It is difficult to get a sense of Leila's own personality as the story unfolds. Many-a-times, the choices she makes — be it rebelling against her family or leaving for Istanbul — come across as those of a completely different (even if reasonable) individual, and not the person described to us in the previous pages. The intent might have to been to dramatise certain parts or time jumps, but the effect is one of in-cohesion. The historical events peppered across the book — with Leila bearing witness to them through the television and newspapers — mostly serve as little more than timestamps. In a few instances, however, she witnesses them firsthand (the NATO aircraft carrier dropping anchor, the opening of Bosphorus Bridge and student protests) and these not only serve to push the plot forward but also comprise some of the more memorable parts of the book.
The second part of the novel is a different story altogether. Driven primarily by Leila's five friends, who are in a race against time to give her a respectable funeral, the story's familiar but unrealised characters become compelling and showcase depth. It is ironic how, even as the plot gets more and more absurd and unrealistic, the more it finds a firm footing. Issues remain; for example, the constant comment on religion and superstition becomes tiresome, like a joke told one too many times, but Shafak's writing feels more free-flowing and confident. Istanbul, which has at times been described in the most generic terms and could easily be a stand-in for any other megapolis, also comes to life here — a character in its own right.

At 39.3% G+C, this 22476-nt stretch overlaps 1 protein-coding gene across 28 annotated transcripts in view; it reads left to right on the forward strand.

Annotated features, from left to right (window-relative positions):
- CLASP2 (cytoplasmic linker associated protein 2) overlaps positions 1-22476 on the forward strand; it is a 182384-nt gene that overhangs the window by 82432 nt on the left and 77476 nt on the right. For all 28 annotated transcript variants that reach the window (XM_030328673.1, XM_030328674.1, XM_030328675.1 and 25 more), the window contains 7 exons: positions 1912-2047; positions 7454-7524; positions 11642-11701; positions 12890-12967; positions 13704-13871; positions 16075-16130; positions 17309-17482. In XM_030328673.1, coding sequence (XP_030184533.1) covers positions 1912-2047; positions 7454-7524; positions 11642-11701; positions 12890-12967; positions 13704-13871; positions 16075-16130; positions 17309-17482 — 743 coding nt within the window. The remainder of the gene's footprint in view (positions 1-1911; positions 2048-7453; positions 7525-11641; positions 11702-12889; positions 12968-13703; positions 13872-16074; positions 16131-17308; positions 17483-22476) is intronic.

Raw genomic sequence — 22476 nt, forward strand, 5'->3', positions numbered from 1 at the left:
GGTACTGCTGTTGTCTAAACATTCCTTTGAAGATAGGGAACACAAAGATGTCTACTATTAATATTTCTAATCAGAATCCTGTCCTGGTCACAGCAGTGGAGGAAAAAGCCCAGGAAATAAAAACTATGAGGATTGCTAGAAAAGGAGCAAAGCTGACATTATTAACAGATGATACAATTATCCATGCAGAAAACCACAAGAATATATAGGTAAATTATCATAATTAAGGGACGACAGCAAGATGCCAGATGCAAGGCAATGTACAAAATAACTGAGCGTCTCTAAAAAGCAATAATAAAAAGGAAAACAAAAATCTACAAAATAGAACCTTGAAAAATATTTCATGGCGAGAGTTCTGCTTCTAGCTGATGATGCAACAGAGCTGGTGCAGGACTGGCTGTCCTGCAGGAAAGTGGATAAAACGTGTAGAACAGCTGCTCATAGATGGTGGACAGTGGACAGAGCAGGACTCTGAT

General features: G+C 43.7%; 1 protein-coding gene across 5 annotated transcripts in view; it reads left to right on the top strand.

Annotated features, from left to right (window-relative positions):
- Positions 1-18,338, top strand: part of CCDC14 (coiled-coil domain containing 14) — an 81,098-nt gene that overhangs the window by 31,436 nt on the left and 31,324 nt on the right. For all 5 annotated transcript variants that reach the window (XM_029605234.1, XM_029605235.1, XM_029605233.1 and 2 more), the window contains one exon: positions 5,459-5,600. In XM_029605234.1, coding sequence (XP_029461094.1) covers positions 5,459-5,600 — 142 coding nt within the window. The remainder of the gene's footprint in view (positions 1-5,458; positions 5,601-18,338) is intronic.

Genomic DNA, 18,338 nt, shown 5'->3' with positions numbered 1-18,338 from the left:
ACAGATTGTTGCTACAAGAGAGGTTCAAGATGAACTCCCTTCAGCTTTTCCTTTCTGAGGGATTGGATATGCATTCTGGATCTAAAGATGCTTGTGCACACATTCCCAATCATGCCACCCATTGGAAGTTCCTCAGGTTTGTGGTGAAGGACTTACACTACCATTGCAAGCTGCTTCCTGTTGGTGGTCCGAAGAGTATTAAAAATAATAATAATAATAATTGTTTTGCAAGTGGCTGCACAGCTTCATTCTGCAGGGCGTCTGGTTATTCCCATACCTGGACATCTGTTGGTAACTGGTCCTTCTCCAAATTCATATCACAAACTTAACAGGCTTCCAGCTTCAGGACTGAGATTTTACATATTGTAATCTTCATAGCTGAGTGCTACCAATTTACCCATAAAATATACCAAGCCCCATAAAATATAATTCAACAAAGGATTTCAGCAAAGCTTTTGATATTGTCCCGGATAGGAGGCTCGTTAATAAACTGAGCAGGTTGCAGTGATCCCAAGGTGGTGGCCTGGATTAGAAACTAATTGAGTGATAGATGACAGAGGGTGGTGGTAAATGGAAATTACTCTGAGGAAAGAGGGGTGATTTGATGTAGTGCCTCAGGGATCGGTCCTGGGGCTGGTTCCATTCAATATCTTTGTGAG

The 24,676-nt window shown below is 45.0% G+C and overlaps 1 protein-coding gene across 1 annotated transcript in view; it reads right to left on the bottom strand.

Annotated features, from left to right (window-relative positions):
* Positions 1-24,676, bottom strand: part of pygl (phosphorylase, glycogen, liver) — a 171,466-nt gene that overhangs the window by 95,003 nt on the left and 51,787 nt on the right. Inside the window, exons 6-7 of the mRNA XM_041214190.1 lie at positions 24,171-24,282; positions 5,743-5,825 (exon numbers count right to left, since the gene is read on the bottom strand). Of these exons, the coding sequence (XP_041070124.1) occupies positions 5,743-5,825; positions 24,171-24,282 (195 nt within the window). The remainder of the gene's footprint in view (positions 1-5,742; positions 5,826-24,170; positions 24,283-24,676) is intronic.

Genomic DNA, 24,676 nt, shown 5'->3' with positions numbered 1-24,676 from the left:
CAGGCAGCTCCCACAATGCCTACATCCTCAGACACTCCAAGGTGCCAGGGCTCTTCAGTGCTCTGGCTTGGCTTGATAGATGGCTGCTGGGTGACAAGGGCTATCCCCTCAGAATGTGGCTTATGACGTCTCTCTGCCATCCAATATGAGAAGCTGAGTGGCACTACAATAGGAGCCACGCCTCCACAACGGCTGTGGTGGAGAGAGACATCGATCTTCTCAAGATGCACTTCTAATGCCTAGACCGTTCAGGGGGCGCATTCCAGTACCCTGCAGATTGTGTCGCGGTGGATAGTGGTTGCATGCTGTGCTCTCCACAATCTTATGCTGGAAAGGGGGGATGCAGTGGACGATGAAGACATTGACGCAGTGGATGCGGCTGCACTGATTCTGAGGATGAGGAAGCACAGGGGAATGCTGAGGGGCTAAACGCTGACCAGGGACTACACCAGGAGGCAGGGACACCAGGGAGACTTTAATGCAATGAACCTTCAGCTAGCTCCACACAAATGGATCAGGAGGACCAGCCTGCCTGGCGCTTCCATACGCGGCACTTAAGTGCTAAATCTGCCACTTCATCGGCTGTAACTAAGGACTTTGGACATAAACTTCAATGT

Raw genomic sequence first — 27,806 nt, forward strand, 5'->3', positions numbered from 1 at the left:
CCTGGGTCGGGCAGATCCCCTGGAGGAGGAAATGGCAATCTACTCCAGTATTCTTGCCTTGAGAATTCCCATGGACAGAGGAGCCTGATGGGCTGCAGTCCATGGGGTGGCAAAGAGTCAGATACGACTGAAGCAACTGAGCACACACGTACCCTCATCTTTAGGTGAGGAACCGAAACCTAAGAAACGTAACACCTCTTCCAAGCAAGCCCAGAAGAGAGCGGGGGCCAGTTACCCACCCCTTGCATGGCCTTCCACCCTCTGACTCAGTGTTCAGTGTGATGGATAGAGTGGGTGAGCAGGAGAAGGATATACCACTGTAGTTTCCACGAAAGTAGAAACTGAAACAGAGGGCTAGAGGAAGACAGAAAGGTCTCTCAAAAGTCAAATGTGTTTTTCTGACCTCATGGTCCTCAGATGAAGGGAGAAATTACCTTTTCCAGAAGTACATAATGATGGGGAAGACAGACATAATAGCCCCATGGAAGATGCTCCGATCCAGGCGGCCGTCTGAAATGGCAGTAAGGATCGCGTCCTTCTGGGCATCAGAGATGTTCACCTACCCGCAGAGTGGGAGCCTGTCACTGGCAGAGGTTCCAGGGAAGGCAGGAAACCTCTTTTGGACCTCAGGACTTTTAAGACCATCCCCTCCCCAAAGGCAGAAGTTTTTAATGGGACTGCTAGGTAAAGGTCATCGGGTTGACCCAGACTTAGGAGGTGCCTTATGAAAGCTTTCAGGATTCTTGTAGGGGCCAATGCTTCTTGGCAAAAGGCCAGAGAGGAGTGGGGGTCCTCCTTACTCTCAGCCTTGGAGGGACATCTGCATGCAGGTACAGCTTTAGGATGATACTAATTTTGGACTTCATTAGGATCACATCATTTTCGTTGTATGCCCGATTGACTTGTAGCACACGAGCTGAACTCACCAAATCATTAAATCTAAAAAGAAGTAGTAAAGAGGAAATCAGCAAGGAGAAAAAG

In a book driven by Murphy's Law, the change in dynamics offers much more than the predictable tales of the first half. Here, the author brilliantly navigates difficult waters, not an easy feat as one might recall from Chad Harbach's ending for The Art of Fielding.
As I finished the book, I could not help but feel it was very much written for a Western audience. Shafak (who is Turkish-British), with her writing and choice of story elements, offers limited inspiration to an audience (the Middle East and South Asia) which is perhaps all too familiar with daily religious rituals and orthodox households still steeped in ancient traditions, the concepts of pride and shame. To a Westen reader, on the other hand, each sentence in the book, with Shafak's constant barrage of stereotypical Turkish lives in the first half, might seem like an exotic retelling of a place out of time, and in turn, might serve as a exceptionally different reading experience, perhaps a much richer one.
Shafak is undoubtedly a gifted writer, and the reader is reminded of this every few pages. Unfortunately, what begins as a gripping premise with much potential, soon breaks down, tripping over its own traps of clichés and predictability.
Updated Date: Oct 10, 2019 09:31:33 IST